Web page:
How different today. The fact remains the same, but the interpretation has changed completely. People think of the world, not as a battleground, but as a playground. We are not here to fight; we are here to frolic. We are not in a foreign land; we are at home. We are not getting ready to live, but we are already living, and the best we can do is rid ourselves of our inhibitions and our frustrations and live this life to the full.”
– AW Tozer
The writing was on the Banner. I just didn’t immediately notice it.
I pulled into the church parking lot one bright Sunday morning, going through my normal routine. I delivered my kids to their various classes and sat down in our gym-turned-auditorium. Service began as usual, with our pop-star praise and worship leader grooving and crooning to the beat. I gritted my teeth, closed my eyes and attempted to worship God despite the distractions. When our pastor stepped up to the pulpit he declared, “Welcome to XXXX XXXXXXXXXX Church.”
Excuse me? What did he just say? I looked around, first to assure myself I had not taken a wrong turn at Albuquerque. Yep, it was the right place. Next, I gauged the reaction of the congregation. However, nobody blinked an eye at his calling the church by a different name. Continue reading
Ok, this is a quick post – a little bit of live-blogging if you will. I’m sitting here at home watching in disbelief as TD Jakes promotes his new book, Reposition Yourself – Living Life Without Limits on TBN. First of all, he has four mimes complete with white face make-up, acting out his sermon in the background as he talks about breaking free of the bonds of mediocrity.
Yikes! And I thought Powerpoint presentations had great potential to divert our attention away from the word, Oh my! Four clowns making wild hand gestures and overly dramatic physical contortions to the tune of a Christian message cancels out the effectiveness of Bishop Jake’s usually compelling delivery. Welcome to the brave new world of self-defeating ministry, folks.
He’s promoting this book pretty heavily. The sermon he’s preaching is lifted from the book and he interrupts himself every few minutes to run a mini-infomercial giving us an inside flap style synopsis of the book’s contents. He says it’s about personal fulfilment that can be achieved by making small adjustments to your life that, oh by the way, you can only discover if you buy his book. He made a remark that God had given him fresh new perspectives that he is unveiling to the world so we can live the abundant life. The hair on the back of my neck rises every time I hear preachers using words such as ‘fresh’ and ‘new’ in the same sentence with ‘God’ and the ‘bible’.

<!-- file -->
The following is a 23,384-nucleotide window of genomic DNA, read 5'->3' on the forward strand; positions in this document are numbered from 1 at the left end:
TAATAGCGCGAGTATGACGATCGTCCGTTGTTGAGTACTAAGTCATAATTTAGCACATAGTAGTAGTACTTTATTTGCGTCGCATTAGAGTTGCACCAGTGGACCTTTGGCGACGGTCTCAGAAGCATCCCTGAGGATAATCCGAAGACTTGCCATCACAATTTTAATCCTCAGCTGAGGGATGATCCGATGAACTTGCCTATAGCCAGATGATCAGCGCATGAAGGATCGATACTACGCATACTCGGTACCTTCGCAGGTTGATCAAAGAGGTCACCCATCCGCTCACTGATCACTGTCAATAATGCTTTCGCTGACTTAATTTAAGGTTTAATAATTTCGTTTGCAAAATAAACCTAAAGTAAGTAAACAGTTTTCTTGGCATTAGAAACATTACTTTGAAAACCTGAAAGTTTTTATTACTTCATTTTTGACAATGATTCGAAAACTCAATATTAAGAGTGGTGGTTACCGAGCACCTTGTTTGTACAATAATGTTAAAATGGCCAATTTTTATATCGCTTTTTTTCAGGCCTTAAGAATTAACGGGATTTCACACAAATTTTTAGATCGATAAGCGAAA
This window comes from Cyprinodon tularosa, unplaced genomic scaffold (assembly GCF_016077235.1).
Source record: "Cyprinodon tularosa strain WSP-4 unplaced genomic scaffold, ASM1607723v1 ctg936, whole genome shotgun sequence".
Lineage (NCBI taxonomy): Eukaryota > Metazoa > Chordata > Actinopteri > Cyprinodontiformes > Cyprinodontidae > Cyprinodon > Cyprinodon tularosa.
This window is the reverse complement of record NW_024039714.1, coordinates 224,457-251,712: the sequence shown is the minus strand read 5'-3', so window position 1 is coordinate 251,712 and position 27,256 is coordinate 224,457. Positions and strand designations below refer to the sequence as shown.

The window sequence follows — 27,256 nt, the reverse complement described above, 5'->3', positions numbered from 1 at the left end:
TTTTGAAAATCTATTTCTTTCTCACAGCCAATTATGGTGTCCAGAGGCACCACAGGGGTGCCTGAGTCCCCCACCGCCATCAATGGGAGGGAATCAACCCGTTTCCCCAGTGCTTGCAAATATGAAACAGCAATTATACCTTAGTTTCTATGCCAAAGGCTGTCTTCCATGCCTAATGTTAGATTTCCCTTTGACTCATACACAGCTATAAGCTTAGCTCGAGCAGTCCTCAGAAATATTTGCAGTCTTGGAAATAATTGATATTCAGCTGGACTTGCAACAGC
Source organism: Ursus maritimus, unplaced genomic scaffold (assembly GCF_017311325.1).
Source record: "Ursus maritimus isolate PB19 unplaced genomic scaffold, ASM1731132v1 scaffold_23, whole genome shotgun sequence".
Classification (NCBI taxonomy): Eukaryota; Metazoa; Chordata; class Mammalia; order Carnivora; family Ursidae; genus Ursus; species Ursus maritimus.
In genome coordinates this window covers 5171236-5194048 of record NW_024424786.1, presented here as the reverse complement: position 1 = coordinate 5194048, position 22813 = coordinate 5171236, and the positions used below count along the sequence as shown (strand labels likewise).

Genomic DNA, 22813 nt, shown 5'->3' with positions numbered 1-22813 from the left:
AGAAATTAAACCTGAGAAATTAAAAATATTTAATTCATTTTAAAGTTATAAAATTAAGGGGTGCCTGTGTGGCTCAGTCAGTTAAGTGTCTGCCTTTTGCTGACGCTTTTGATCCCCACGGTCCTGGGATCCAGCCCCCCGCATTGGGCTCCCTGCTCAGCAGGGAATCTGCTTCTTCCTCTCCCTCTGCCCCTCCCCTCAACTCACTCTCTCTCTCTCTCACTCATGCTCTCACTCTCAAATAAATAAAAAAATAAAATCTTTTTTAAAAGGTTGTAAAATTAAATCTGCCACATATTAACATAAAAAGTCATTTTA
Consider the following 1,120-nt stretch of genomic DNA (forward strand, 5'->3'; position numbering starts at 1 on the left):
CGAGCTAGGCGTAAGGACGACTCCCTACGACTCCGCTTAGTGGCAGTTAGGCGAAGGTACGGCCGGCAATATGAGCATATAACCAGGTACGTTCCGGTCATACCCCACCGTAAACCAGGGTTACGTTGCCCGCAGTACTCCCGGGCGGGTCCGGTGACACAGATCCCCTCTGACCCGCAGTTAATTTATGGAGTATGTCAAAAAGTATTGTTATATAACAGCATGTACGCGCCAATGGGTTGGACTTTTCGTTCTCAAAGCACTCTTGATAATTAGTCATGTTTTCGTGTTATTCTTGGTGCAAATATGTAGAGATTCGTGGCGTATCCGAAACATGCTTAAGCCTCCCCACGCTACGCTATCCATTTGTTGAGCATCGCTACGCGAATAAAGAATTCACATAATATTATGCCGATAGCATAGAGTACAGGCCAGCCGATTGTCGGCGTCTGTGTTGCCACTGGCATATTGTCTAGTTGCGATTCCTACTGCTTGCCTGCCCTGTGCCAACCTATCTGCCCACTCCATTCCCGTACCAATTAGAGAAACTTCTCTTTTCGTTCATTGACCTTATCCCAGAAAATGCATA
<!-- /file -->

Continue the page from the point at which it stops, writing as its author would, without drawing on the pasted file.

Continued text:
And in an ‘Oh my goodness, no he didn’t’ moment, he actually spouted the old worn cliche’ ‘God helps those who helps themselves’ in the midst of his message! He even quotes the ‘faith without works is dead’ scripture in support of it. Does he have any inkling of what the grace of God really is? Can man help himself in any way in regards to salvation? Does God expect us to work our way to glory in our own strength? It is utter foolishness at best and rank heresy at worst to make this unsubstantiated claim as if it had any basis in scripture.
I’ve had enough, time to change the channel. If you are a fan of TD Jakes, may I humbly suggest you do the same.
In Part 1 of this series I wrote that three major events led directly to my departure from my old church several months ago. I want to chronicle those events here in hope that some of my readers may be able to detect the infiltration of the heretical principles of the church growth/seeker sensitive/purpose-driven movement creeping into their own congregations.
In October of 2005 I underwent my own personal reformation of belief, turning away from Arminianism to Calvinism, away from a man-centered theology to a Christocentric theology. This startling change began, due in part, to my intense dissatisfaction with the church and the preaching from the pulpit. As I examined the messages I couldn’t help but feel the biblical content was minimal, with the wisdom of men used as filler. That sent me on a journey to discover the truth about the gospel of our Lord Jesus Christ. This, in turn, led me to embrace Reformation Theology. However, I did not leave my church immediately. Instead, I turned on my discernment radar and listened closely to every word spoken from the pulpit. Sadly, I must report, the results were appalling. Continue reading